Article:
Smoking Cuts Rare Tumor Risk

Smoking is dangerous for health; this is what we have been told all our lives. But a research has been conducted by Sadie Palmisano, a doctoral student in epidemiology at Ohio State University and lead author of the study that has confirmed a link between smoking and a lowered risk of a rare benign tumor near brain called acoustic neuroma.

What is acoustic neuroma

Acoustic neuroma is a tumor that grows on the vestibular cochlear nerve connecting the ear to the brain. It is not cancer, but it can cause nerve damage as well as symptoms that include vertigo, ringing in the ears and hearing loss.

How acoustic neuroma is treated

The only treatment for these slow-growing tumors is surgical removal or high-powered radiation that reduces their size. About one in 100,000 people per year develops these growths, which account for approximately 8 per cent of all primary tumors inside the skull in the United States.

Statistical data of the research

The scientists conducted a nationwide study of acoustic neuroma between 2002 and 2007, compiling data on Swedish patients between the ages of 20 and 69 years at the time of diagnosis with the tumors.

These patients, as well as healthy Swedish control participants, also completed questionnaires about environmental exposures and lifestyle choices.

Palmisano and colleagues applied statistical analysis to these data to determine associations between smoking and snuff use and risk for acoustic neuroma. The analysis included data on 423 patients with tumors and 645 controls matched for age, sex and home location.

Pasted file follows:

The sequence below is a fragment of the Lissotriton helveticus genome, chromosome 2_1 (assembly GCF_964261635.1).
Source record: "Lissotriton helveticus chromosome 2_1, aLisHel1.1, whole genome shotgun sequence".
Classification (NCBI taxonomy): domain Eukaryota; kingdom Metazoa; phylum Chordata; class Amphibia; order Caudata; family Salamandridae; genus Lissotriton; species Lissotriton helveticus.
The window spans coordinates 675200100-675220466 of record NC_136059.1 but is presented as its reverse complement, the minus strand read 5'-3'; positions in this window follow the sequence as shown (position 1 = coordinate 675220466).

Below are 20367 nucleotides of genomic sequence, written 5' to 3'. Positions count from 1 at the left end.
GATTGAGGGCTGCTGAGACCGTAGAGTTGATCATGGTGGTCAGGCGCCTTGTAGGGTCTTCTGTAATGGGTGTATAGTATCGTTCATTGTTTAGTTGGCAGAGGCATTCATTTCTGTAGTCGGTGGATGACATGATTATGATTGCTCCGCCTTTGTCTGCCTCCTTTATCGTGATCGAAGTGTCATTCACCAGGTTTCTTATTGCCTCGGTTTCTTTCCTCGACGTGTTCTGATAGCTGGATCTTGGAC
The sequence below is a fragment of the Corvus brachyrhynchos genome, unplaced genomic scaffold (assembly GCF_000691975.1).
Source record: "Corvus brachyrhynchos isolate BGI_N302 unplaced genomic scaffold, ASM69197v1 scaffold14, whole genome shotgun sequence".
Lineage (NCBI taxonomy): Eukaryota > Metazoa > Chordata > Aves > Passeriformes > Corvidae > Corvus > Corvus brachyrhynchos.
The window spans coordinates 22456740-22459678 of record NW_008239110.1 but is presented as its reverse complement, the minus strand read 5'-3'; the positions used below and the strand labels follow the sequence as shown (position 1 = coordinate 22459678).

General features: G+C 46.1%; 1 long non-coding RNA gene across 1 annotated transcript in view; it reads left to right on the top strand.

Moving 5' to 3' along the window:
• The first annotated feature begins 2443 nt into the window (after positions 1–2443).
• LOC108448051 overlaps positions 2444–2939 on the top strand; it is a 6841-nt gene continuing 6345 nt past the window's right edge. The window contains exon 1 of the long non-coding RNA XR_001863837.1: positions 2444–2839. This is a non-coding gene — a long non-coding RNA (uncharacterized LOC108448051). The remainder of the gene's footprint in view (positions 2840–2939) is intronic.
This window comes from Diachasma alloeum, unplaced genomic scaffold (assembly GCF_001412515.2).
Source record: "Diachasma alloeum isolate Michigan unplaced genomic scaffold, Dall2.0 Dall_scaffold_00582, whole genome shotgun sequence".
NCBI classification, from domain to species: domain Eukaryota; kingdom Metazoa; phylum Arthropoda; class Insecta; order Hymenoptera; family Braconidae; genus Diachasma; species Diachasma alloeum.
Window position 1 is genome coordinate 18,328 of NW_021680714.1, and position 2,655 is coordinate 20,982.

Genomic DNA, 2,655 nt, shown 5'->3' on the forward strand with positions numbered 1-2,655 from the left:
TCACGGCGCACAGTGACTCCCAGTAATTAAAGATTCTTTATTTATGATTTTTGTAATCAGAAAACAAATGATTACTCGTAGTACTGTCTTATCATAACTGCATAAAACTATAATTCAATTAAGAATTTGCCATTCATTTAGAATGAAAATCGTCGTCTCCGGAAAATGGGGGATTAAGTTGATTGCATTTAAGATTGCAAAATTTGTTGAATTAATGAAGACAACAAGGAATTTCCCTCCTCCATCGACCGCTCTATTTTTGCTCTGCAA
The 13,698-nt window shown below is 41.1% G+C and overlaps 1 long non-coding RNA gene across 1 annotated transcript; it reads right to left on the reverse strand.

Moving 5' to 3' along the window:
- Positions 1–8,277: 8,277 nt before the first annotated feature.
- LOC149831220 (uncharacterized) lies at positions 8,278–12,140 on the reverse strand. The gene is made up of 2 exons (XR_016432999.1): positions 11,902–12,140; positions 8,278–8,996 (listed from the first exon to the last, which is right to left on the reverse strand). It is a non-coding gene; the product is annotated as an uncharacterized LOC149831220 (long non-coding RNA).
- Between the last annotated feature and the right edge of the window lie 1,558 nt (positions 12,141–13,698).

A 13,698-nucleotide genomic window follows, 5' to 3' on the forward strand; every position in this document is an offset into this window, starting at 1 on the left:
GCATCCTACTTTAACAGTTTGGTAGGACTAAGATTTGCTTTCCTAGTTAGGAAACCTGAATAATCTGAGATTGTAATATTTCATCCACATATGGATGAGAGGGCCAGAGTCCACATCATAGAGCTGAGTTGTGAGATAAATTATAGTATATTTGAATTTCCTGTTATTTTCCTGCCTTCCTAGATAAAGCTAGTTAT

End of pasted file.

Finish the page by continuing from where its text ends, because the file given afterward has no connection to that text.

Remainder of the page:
What the research suggested

The study using Swedish data suggested that men who currently smoke are almost 60 per cent less likely than people who have never smoked to develop this tumor, called an acoustic neuroma.

Relationship with snuff

Men in the study who used snuff, which produces roughly the same amount of nicotine in the blood as smoking, had no reduced risk of tumor development.

“We see this effect with current smokers but don’t see it with current snuff users, so we think that maybe the protective effect has something to do with the combustion process or one of the other chemicals in cigarettes that are not in snuff,” said Sadie Palmisano. “We learned something from exclusion.”

The research does not endorse smoking

Though the research is aimed at prevention of acoustic neuromas, the researchers emphasized that they do not endorsesmoking as a way to avoid developing a tumor.

How it works

The findings suggested to the scientists that a lack of oxygen associated with smoking might help prevent the tumors by starving the cells whose overgrowth leads to the formation of an acoustic neuroma.

These are called Schwann cells, and they produce the myelin coating on nerve cells in the peripheral nervous system outside the brain and spinal cord.

It holds true for current smokers only

Current smokers were those who smoked at least one cigarette per day for six months or longer. For people who had smoked and then quit, including even longtime smokers, “we didn’t find as much of an effect. It’s like a puzzle,” Palmisano said.

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